Sometimes two actors have such great chemistry that it almost doesn't matter what kind of story has been wrapped around them. In Only Lovers Left Alive, stars Tom Hiddleston and Tilda Swinton are utterly captivating as bohemian vampires who live like Renaissance artists in a world of rock stars.
Written and directed by cult filmmaker Jim Jarmusch (Dead Man, Broken Flowers), the movie centers on a brief episode in the very long lives of Adam and Eve, two vampires who pursue their artistic obsessions while trying to find blood that hasn't been tainted by drugs or disease (which turns out to be pretty hard in 2014). Adam writes moody rock for for vintage electric guitars in a decaying Detroit house, surrounded by unlit wilderness and the howling of wild dogs. Eve lives in an apartment crowded with old books in Tangiers, hobnobbing with her fellow literary vampire pal Christopher Marlow, who secretly wrote all of Shakespeare's plays.
Adam is a kind of Romantic, who once hung out with Lord Byron and Mary Shelley (whom Eve refers to pointedly as "Mary Wollstonecraft," part of her maiden name, a fun touch for lit nerds). To remain anonymous, he's been giving his music to other composers for centuries, and has perhaps authored some some fairly well-known compositions attributed to other people. But now he'd gotten dejected and emo. He wanders around in 200-year-old smoking jackets, morbidly contemplating a gun loaded with a wooden bullet in between visits from a young rocker who buys vintage guitars for him.
There are a lot of long, slow sequences where the camera fetishistically caresses Adam's gorgeous old guitars and amp technology, or Eve's piles of 300-year-old books. It's all set to the jangly, meditative rock that Jarmusch layers into nearly all his films. Maybe this sounds indulgent, but these scenes are just so beautiful — often full of amusing visual quirks — that I never found myself annoyed by them. It probably helps that Hiddleston and Swinton are both lovely to behold, and deliver their lines with languid humor.
Though physically apart, Adam and Eve stay in touch all the time — when she Facetimes him, she knows immediately that he's entered a depressive phase and needs help. Using a seemingly endless reserve of cash that's never explained, she jumps on the redeye to Detroit and back into her longtime lover's arms. As Adam gives Eve a tour of the abandoned factories and theaters in his beloved, dying city, Eve tries to coax him out of his despondence.
They go to clubs and take walks, looking like rock stars who have somehow never aged beyond their late-1970s heroin days. At the same time, we know they're not just shallow Patti Smith wannabes — they've lived through some of the greatest cultural transformations in history, always at the edges of underground art scenes, contributing what they can to music and art without giving away the secret of how they live. And there are a few great moments when we see the alienness of their ancient perspective. At one point, Adam starts whining about how Detroit is dying, but Eve (the older one) is unconvinced. "There's water here," she comments mildly. "When the southern cities are burning, this city will bloom again."
A big part of the fantasy in Only Lovers Left Alive is that Adam and Eve are sort of subculture superheroes, with impeccable subterranean taste, drawn to brilliant indie creations the way more typical vampires are drawn to blood.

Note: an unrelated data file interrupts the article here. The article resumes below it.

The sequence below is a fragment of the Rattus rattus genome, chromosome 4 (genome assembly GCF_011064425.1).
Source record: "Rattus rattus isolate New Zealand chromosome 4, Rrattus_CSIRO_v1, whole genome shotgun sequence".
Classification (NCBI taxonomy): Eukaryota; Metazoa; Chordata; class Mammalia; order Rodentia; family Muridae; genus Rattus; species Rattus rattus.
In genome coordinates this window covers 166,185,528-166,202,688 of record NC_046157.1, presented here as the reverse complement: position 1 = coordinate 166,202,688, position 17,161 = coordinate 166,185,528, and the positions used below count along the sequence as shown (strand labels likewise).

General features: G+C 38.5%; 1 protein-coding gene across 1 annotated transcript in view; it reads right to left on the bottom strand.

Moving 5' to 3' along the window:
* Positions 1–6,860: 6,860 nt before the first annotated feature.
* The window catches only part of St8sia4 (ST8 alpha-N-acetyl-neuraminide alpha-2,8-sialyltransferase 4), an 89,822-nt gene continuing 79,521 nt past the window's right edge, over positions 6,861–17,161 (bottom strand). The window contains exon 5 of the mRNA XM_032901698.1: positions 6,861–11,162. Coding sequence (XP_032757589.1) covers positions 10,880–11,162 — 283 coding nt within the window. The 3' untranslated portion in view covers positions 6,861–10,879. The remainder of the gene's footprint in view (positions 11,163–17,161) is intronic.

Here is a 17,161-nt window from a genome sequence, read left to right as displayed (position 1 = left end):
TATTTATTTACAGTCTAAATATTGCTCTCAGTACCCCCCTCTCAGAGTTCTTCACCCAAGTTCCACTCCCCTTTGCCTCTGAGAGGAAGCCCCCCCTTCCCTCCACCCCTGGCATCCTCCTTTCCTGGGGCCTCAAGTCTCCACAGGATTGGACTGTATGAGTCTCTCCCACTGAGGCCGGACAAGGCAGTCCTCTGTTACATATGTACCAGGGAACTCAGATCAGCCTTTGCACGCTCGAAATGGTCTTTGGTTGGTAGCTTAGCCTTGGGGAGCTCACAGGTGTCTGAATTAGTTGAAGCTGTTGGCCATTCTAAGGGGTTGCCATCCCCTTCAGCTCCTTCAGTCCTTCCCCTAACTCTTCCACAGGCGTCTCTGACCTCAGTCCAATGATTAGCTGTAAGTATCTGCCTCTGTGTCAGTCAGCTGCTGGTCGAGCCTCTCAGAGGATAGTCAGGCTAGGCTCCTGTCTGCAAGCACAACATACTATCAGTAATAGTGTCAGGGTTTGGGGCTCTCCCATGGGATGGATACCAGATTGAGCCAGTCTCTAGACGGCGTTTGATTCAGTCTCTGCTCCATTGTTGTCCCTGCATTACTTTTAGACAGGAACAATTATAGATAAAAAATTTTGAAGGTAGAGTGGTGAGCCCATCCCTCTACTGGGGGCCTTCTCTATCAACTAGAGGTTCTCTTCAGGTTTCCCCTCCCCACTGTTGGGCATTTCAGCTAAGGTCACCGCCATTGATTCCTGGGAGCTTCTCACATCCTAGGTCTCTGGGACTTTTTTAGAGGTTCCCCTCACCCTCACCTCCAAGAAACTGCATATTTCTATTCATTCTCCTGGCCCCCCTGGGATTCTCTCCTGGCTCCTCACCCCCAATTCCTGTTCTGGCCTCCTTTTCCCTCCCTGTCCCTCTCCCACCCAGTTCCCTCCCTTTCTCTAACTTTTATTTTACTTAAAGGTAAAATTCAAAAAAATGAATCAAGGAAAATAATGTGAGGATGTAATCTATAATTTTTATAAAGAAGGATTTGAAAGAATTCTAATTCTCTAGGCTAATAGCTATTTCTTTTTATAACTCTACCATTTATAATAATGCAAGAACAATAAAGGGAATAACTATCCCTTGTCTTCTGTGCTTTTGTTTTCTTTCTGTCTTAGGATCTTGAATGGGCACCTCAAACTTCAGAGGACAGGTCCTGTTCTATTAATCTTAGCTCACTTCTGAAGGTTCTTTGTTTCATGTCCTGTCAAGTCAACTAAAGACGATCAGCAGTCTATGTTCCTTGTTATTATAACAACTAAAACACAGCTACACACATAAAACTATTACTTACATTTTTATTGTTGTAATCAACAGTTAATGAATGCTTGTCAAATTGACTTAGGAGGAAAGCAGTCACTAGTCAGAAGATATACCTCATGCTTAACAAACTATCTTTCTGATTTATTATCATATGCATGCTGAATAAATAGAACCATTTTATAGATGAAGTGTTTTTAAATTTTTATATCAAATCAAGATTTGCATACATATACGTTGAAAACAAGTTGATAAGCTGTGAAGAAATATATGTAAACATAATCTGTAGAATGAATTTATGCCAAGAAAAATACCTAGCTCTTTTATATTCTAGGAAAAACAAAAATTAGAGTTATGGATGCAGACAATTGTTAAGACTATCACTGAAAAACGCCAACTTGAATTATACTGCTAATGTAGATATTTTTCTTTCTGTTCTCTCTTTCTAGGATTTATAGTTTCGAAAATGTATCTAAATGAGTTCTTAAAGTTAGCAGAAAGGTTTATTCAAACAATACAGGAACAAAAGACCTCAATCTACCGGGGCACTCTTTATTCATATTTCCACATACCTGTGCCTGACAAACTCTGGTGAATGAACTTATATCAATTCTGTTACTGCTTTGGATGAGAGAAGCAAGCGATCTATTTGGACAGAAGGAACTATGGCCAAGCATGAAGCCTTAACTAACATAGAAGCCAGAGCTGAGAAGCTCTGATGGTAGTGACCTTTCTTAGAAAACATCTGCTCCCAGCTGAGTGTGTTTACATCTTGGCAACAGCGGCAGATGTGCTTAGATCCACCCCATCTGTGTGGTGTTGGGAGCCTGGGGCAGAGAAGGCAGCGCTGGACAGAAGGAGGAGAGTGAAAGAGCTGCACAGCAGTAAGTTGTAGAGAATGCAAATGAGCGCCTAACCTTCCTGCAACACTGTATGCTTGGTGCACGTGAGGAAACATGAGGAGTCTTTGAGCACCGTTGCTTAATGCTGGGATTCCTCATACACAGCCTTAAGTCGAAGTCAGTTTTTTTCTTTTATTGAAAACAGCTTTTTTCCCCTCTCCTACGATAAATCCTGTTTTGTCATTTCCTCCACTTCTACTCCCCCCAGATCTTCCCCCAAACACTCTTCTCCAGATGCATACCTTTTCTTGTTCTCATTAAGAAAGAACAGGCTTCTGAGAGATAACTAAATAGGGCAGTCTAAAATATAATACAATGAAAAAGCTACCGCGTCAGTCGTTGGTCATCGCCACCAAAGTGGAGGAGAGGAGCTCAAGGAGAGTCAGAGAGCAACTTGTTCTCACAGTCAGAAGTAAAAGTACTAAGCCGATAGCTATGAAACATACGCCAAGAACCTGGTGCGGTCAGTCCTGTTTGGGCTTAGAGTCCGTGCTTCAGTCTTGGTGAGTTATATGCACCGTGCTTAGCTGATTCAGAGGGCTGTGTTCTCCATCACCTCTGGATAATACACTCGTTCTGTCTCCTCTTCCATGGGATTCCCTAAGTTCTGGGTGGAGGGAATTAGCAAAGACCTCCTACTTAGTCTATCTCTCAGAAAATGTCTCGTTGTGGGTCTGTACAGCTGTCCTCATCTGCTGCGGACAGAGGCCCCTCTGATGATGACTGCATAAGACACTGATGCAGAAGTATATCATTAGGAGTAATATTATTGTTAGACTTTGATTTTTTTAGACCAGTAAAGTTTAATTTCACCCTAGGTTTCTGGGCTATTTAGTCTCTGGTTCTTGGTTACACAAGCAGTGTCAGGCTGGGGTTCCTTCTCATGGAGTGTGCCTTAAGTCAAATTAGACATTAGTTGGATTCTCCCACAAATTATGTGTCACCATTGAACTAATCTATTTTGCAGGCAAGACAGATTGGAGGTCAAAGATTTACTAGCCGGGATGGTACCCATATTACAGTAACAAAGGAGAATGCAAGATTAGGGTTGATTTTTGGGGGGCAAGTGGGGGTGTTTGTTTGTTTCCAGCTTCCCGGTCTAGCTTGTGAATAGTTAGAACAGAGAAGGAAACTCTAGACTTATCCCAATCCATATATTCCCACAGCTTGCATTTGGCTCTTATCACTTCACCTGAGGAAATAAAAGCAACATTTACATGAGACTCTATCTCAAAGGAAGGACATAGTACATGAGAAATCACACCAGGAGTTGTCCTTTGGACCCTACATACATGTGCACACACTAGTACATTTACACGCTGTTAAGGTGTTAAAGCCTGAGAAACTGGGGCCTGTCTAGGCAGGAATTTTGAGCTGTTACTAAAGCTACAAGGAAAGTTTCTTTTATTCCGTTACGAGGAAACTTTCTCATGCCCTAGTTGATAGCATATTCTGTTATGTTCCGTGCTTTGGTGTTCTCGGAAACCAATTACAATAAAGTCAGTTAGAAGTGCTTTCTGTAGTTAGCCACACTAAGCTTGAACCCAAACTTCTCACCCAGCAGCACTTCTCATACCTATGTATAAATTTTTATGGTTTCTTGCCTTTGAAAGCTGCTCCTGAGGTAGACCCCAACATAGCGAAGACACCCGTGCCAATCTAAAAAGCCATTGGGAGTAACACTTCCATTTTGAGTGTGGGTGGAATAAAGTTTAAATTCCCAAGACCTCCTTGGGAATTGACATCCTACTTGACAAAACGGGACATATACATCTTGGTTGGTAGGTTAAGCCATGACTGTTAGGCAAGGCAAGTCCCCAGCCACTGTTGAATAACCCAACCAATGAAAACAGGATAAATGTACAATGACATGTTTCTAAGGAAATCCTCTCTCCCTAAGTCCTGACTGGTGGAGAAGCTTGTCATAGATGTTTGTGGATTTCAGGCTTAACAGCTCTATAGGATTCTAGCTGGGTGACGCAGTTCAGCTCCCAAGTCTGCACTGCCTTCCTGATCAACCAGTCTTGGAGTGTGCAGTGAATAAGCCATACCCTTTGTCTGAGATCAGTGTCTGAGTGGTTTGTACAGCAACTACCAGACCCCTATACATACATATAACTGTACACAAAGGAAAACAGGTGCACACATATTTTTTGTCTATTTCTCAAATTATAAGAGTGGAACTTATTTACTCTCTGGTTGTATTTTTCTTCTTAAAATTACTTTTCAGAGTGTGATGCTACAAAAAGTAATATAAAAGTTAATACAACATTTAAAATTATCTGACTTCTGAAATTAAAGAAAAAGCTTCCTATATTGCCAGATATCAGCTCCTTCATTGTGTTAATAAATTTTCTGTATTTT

But of course they feed on human blood too. And when various setbacks — including Eve's snotty sister — interfere with their supply of clean, hospital-grade O negative, Adam and Eve have to figure out what they'll do next. This conundrum is perhaps the only thing that could pass for "action" in this film, which is ultimately a sweet, funny character study of a love affair between two people who share a passion for creative weirdness. It's incredibly refreshing to watch a relationship drama where the relationship itself isn't the source of drama. The bond between Adam and Eve is never questioned, and we know they can depend on each other as they cope with whatever madness the world hurls at them.
Despite the magnetism of these characters, there are definitely moments of unevenness. Sometimes Jarmusch's adulation of Adam verges on Mary Sue-dom. Adam is such a brilliant musician that even the few songs he's released anonymously have earned him what he calls "rocker zombie" fans. He's also a scientific genius who has built a generator that runs on molecular collisions in the atmosphere. And when he sees an amazing singer in a nightclub in Tangiers, he comments, "I hope she doesn't become famous — she's too good for that." Um, really, emo hipster vampire boy? You are just too cool.
Plus there's something bizarre about a movie that's set mostly in Detroit, yet contains pretty much nothing but white people. Given some of Jarmusch's previous work, you'd think he would know better.
So the film has some limitations. But they won't prevent you from enjoying the hell out of this delicious story about two charismatic outsiders who were lucky enough to find each other — and to find comfort in the best parts of humanity, too. Hiddleston and Swinton manage to show us what grown-up romance looks like, between two perfectly autonomous people who are still crazy about each other after all those hundreds of years.